THE AUGUSTA CHRONICLE: Results of filing satisfy parties

THE AUGUSTA CHRONICLE
Results of filing satisfy parties

Web posted Sunday, June 23, 2002

By Dave Williams
Morris News Service

ATLANTA – Like baseball teams at the end of spring training, Georgia Democrats and Republicans emerged from last week’s legislative qualifying optimistic about their prospects for the coming season.
The faithful of both parties interpreted the numbers as good news for their cause.

When the Democrats captured 58 House seats right off the bat because no Republican qualified in those districts, barring successful independent candidacies, it gave them almost two-thirds of the seats they need to keep the majority the party has held since Reconstruction.

But Republicans took heart in the 47 House seats they’re guaranteed to hold come January because no Democrat filed in those races.

“It wasn’t that long ago that we had only 32 Republicans in the House,” said Mark Rountree, a political consultant who will work for many GOP legislative candidates this year. “To have 47 guaranteed seats isn’t bad.”

Since last year’s redrawing of the legislative maps, Republicans have argued that the Democrats’ strategy of spreading out Democratic voters over as many districts as possible could backfire.

An unintended result, GOP strategists contend, was the creation of a series of marginally Democratic districts where Republican candidates could be competitive.

But when qualifying ended Friday, 44 Democrats were unopposed in House races, giving them the seats without a fight unless an independent candidate qualifies later this summer.

Another 14 seats are being contested only by Democrats, so they will go to the majority party after the Aug. 20 primaries. In the Senate, seven Democrats are unopposed and another seven face only Democratic primary opposition, giving Democrats the inside track to 14 of the 29 seats needed to keep their majority in the upper chamber.

John Kirincich, a Democratic consultant and former executive director of the state party, said those so-called “marginal” districts that left Republicans salivating aren’t really vulnerable to the GOP.

“What they’re calling marginal (seats) are 54 percent to 56 percent (Democratic-performing) seats, not the 50 percent seats we had in the past,” he said. “That’s what we wanted to eliminate, and we did.”

For their part, the Republicans took 13 Senate seats during the three-day qualifying period, including 10 districts with an unopposed GOP candidate.

Thirty of the 47 House seats now in the GOP column also feature an unopposed Republican.

“It’s a sign,” said Rep. Ben Harbin, R-Martinez, who is among those unchallenged GOP candidates. “We’re becoming a two-party state. As the state grows, a lot of people who are coming in are Republican.”

Mr. Rountree said Republicans will be particularly competitive north of the Gnat Line, except in majority-black districts in Atlanta and DeKalb County.

Black voters tend to support Democrats.

“Most of the non-Atlanta white Democrats drew (Republican) opposition north of Macon,” he said. “South of Macon, it’s a mixed bag.”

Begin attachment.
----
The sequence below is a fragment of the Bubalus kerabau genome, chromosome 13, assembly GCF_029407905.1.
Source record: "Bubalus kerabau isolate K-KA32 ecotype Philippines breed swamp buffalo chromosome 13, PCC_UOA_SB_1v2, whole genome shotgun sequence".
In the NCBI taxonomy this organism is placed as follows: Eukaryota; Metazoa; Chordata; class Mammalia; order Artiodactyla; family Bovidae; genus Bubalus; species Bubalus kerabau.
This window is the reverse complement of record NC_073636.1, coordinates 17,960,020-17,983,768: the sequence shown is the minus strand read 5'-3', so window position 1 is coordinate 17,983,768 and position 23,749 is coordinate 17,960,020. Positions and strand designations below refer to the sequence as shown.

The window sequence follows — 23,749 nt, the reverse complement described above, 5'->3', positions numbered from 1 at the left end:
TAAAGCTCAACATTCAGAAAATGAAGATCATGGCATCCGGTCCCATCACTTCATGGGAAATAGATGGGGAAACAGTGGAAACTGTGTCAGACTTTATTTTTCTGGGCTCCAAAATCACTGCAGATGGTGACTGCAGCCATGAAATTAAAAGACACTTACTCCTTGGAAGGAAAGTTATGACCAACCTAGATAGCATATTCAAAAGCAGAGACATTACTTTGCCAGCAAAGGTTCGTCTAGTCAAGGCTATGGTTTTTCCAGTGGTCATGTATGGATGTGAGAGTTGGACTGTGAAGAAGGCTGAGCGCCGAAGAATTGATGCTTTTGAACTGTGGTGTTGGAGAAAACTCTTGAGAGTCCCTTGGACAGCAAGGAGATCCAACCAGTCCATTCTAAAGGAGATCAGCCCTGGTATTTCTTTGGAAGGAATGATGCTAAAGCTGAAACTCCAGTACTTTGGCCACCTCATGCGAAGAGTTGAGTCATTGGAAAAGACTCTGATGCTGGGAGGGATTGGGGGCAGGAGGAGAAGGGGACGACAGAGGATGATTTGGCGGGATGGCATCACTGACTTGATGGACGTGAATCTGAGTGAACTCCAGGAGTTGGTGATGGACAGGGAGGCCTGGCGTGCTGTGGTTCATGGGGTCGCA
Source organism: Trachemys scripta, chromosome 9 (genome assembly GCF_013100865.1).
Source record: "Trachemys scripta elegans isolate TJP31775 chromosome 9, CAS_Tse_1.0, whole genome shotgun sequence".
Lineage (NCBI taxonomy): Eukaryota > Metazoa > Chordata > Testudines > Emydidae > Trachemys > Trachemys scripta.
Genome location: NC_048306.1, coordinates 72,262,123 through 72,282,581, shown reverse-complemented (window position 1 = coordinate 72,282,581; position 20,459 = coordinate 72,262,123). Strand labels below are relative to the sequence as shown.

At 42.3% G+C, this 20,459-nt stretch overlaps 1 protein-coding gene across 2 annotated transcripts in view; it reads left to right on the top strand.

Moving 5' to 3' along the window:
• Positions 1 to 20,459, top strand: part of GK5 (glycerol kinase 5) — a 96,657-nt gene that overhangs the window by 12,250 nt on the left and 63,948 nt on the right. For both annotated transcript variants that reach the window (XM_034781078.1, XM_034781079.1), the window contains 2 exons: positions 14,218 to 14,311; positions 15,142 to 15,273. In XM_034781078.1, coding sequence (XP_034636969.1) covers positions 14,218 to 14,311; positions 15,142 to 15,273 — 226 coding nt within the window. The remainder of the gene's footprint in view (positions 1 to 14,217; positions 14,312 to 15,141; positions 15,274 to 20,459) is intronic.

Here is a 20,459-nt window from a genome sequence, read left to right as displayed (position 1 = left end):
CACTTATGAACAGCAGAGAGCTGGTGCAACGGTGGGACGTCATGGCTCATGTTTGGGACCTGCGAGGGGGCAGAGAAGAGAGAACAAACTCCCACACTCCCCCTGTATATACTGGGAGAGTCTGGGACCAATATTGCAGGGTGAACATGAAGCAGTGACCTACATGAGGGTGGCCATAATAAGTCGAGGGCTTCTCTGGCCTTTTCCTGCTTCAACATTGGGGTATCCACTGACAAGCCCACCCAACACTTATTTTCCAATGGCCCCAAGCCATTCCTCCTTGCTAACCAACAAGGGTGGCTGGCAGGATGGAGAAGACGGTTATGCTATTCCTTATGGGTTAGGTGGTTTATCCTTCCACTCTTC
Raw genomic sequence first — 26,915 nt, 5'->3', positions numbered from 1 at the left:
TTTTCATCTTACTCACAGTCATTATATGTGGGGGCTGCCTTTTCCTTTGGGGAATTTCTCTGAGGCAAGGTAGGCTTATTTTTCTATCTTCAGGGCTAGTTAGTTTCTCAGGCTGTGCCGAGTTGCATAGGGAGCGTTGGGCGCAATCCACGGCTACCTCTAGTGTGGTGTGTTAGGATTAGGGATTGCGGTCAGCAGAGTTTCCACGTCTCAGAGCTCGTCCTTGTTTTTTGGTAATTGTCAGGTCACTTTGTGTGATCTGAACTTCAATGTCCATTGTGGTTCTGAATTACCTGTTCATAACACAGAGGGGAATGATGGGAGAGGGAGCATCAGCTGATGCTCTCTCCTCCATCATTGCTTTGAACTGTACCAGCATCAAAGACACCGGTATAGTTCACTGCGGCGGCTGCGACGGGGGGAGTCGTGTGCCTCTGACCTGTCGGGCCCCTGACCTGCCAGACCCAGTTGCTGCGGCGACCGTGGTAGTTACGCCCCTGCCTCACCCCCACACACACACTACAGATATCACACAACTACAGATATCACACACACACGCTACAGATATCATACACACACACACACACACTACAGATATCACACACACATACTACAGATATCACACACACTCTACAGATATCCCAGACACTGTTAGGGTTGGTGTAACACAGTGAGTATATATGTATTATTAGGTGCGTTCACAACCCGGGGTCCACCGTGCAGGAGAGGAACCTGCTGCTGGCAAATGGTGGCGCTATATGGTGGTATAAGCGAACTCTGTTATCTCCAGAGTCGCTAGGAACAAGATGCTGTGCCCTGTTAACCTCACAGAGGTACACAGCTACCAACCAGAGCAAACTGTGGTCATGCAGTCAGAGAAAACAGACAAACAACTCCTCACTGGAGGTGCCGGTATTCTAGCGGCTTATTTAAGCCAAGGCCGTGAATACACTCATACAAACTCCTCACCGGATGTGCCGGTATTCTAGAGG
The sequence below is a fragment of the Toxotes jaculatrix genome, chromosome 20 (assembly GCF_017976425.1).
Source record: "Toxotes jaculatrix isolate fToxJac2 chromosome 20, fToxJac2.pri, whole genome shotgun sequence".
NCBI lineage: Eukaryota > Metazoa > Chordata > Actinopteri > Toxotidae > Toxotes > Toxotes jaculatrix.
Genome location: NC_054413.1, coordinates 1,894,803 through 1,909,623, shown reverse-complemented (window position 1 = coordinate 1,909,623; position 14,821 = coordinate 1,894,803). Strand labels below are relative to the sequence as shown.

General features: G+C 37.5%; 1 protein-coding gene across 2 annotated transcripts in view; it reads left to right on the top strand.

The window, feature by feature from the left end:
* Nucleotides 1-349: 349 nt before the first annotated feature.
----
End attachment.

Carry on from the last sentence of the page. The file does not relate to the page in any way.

Indeed, south Georgia is where the vast majority of unopposed white Democrats are concentrated, a reflection of those lawmakers’ longevity in office and the region’s strong Democratic tradition. The list includes the chairmen of both legislative chambers’ appropriations committees – Rep. Terry Coleman, of Eastman, and Sen. George Hooks, of Americus – and the legislators who headed up the committees in charge of last year’s redistricting – Rep. Tommy Smith, of Alma, and Sen. Tim Golden, of Valdosta.

Beyond regional voting patterns, the two parties will be looking to garner support by hammering home issues designed to appeal to a broad range of Georgians.

For months, Republican leaders have sought to tie Democratic legislative candidates to what they argue is a series of abuses of power by Gov. Roy Barnes, on issues from education reform to the changing of the state flag to redistricting. The governor and the General Assembly’s Democratic leaders passed legislation affecting all of those major topics without input from Republicans or the public, said Sen. Tom Price, R-Roswell, the chairman of the Senate GOP caucus.

“There’s a discontent out there that’s palpable,” he said. “People want a change in the way government works in this state.”

Republicans also have seized on the recent resignations of two members of the state Board of Pardons and Paroles accused of accepting consulting fees from vendors doing business with the state.

The case comes on the heels of the suspension of Democratic Sen. Van Streat, of Nicholls, indicted last winter on charges of accepting money for arranging prison transfers for a convicted murderer.

Last week, Mr. Barnes proposed an overhaul of the state’s ethics laws, including provisions of a bill that would have tightened financial-disclosure requirements of candidates for public office. The legislation passed the Senate unanimously this year but died in the House.

“This campaign is going to be about ethics,” Mr. Rountree said. “Any candidate running for office against a Democratic incumbent is going to be able to ask the question, ‘How many prison felons did you get transfers for?”‘

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